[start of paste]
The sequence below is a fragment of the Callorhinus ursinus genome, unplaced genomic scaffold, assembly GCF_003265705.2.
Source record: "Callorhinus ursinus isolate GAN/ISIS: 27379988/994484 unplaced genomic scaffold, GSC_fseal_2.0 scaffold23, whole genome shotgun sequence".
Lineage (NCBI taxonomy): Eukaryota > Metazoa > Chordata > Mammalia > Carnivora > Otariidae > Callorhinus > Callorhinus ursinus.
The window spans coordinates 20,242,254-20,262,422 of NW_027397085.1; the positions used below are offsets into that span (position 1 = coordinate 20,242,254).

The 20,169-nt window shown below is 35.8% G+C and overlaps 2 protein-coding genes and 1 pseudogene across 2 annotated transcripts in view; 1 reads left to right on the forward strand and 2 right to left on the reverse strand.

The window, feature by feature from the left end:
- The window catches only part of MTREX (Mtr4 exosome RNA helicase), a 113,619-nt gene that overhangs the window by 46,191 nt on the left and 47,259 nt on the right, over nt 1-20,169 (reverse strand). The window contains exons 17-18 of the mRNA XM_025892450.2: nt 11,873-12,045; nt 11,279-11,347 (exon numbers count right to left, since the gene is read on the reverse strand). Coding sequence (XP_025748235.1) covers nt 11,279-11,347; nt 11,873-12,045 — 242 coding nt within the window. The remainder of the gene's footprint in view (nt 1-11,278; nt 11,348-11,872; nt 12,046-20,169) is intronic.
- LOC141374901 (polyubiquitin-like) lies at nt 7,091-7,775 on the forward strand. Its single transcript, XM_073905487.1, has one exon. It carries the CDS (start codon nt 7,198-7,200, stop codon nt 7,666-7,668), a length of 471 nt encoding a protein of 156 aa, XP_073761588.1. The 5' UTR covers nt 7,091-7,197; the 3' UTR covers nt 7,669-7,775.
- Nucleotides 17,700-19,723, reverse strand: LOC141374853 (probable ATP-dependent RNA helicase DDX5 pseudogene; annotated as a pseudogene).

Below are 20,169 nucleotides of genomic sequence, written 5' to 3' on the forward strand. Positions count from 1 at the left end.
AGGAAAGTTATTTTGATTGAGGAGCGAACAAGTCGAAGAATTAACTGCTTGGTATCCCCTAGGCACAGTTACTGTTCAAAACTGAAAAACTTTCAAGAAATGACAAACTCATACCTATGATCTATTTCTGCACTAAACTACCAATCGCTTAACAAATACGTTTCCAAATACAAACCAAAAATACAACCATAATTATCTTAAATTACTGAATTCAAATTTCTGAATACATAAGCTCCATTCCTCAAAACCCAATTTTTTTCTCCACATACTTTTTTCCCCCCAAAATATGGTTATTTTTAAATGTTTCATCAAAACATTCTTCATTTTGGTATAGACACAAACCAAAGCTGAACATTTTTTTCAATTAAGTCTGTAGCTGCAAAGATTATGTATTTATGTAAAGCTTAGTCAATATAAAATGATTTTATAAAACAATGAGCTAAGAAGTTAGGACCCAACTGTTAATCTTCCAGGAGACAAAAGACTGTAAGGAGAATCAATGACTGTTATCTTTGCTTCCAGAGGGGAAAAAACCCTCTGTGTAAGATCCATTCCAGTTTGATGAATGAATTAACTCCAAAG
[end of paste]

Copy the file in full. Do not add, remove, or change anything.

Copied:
The sequence below is a fragment of the Callorhinus ursinus genome, unplaced genomic scaffold, assembly GCF_003265705.2.
Source record: "Callorhinus ursinus isolate GAN/ISIS: 27379988/994484 unplaced genomic scaffold, GSC_fseal_2.0 scaffold23, whole genome shotgun sequence".
Lineage (NCBI taxonomy): Eukaryota > Metazoa > Chordata > Mammalia > Carnivora > Otariidae > Callorhinus > Callorhinus ursinus.
The window spans coordinates 20,242,254-20,262,422 of NW_027397085.1; the positions used below are offsets into that span (position 1 = coordinate 20,242,254).

The 20,169-nt window shown below is 35.8% G+C and overlaps 2 protein-coding genes and 1 pseudogene across 2 annotated transcripts in view; 1 reads left to right on the forward strand and 2 right to left on the reverse strand.

The window, feature by feature from the left end:
- The window catches only part of MTREX (Mtr4 exosome RNA helicase), a 113,619-nt gene that overhangs the window by 46,191 nt on the left and 47,259 nt on the right, over nt 1-20,169 (reverse strand). The window contains exons 17-18 of the mRNA XM_025892450.2: nt 11,873-12,045; nt 11,279-11,347 (exon numbers count right to left, since the gene is read on the reverse strand). Coding sequence (XP_025748235.1) covers nt 11,279-11,347; nt 11,873-12,045 — 242 coding nt within the window. The remainder of the gene's footprint in view (nt 1-11,278; nt 11,348-11,872; nt 12,046-20,169) is intronic.
- LOC141374901 (polyubiquitin-like) lies at nt 7,091-7,775 on the forward strand. Its single transcript, XM_073905487.1, has one exon. It carries the CDS (start codon nt 7,198-7,200, stop codon nt 7,666-7,668), a length of 471 nt encoding a protein of 156 aa, XP_073761588.1. The 5' UTR covers nt 7,091-7,197; the 3' UTR covers nt 7,669-7,775.
- Nucleotides 17,700-19,723, reverse strand: LOC141374853 (probable ATP-dependent RNA helicase DDX5 pseudogene; annotated as a pseudogene).

Below are 20,169 nucleotides of genomic sequence, written 5' to 3' on the forward strand. Positions count from 1 at the left end.
AGGAAAGTTATTTTGATTGAGGAGCGAACAAGTCGAAGAATTAACTGCTTGGTATCCCCTAGGCACAGTTACTGTTCAAAACTGAAAAACTTTCAAGAAATGACAAACTCATACCTATGATCTATTTCTGCACTAAACTACCAATCGCTTAACAAATACGTTTCCAAATACAAACCAAAAATACAACCATAATTATCTTAAATTACTGAATTCAAATTTCTGAATACATAAGCTCCATTCCTCAAAACCCAATTTTTTTCTCCACATACTTTTTTCCCCCCAAAATATGGTTATTTTTAAATGTTTCATCAAAACATTCTTCATTTTGGTATAGACACAAACCAAAGCTGAACATTTTTTTCAATTAAGTCTGTAGCTGCAAAGATTATGTATTTATGTAAAGCTTAGTCAATATAAAATGATTTTATAAAACAATGAGCTAAGAAGTTAGGACCCAACTGTTAATCTTCCAGGAGACAAAAGACTGTAAGGAGAATCAATGACTGTTATCTTTGCTTCCAGAGGGGAAAAAACCCTCTGTGTAAGATCCATTCCAGTTTGATGAATGAATTAACTCCAAAG